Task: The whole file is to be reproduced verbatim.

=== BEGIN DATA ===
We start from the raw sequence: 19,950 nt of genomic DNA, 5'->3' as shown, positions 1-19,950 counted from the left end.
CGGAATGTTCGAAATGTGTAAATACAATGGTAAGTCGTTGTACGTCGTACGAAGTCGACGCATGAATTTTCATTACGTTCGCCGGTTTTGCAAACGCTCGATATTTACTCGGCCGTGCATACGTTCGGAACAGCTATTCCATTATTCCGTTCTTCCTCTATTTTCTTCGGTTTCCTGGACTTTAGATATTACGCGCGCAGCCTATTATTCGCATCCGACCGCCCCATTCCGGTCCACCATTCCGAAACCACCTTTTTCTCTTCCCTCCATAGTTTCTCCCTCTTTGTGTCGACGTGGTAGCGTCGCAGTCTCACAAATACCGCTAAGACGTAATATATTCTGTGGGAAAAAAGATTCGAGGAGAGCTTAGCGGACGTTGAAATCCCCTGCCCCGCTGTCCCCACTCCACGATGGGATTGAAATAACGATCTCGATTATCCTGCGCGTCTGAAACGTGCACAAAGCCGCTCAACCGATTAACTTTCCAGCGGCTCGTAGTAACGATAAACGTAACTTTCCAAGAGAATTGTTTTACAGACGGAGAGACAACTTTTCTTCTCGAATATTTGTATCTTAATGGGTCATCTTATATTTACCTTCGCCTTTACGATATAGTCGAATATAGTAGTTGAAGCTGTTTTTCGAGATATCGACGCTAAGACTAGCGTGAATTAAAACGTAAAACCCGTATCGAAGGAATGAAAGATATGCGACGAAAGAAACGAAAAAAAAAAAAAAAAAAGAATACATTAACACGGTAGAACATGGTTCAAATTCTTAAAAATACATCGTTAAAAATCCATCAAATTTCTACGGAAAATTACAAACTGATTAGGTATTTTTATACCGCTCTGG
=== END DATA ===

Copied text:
We start from the raw sequence: 19,950 nt of genomic DNA, 5'->3' as shown, positions 1-19,950 counted from the left end.
CGGAATGTTCGAAATGTGTAAATACAATGGTAAGTCGTTGTACGTCGTACGAAGTCGACGCATGAATTTTCATTACGTTCGCCGGTTTTGCAAACGCTCGATATTTACTCGGCCGTGCATACGTTCGGAACAGCTATTCCATTATTCCGTTCTTCCTCTATTTTCTTCGGTTTCCTGGACTTTAGATATTACGCGCGCAGCCTATTATTCGCATCCGACCGCCCCATTCCGGTCCACCATTCCGAAACCACCTTTTTCTCTTCCCTCCATAGTTTCTCCCTCTTTGTGTCGACGTGGTAGCGTCGCAGTCTCACAAATACCGCTAAGACGTAATATATTCTGTGGGAAAAAAGATTCGAGGAGAGCTTAGCGGACGTTGAAATCCCCTGCCCCGCTGTCCCCACTCCACGATGGGATTGAAATAACGATCTCGATTATCCTGCGCGTCTGAAACGTGCACAAAGCCGCTCAACCGATTAACTTTCCAGCGGCTCGTAGTAACGATAAACGTAACTTTCCAAGAGAATTGTTTTACAGACGGAGAGACAACTTTTCTTCTCGAATATTTGTATCTTAATGGGTCATCTTATATTTACCTTCGCCTTTACGATATAGTCGAATATAGTAGTTGAAGCTGTTTTTCGAGATATCGACGCTAAGACTAGCGTGAATTAAAACGTAAAACCCGTATCGAAGGAATGAAAGATATGCGACGAAAGAAACGAAAAAAAAAAAAAAAAAAGAATACATTAACACGGTAGAACATGGTTCAAATTCTTAAAAATACATCGTTAAAAATCCATCAAATTTCTACGGAAAATTACAAACTGATTAGGTATTTTTATACCGCTCTGG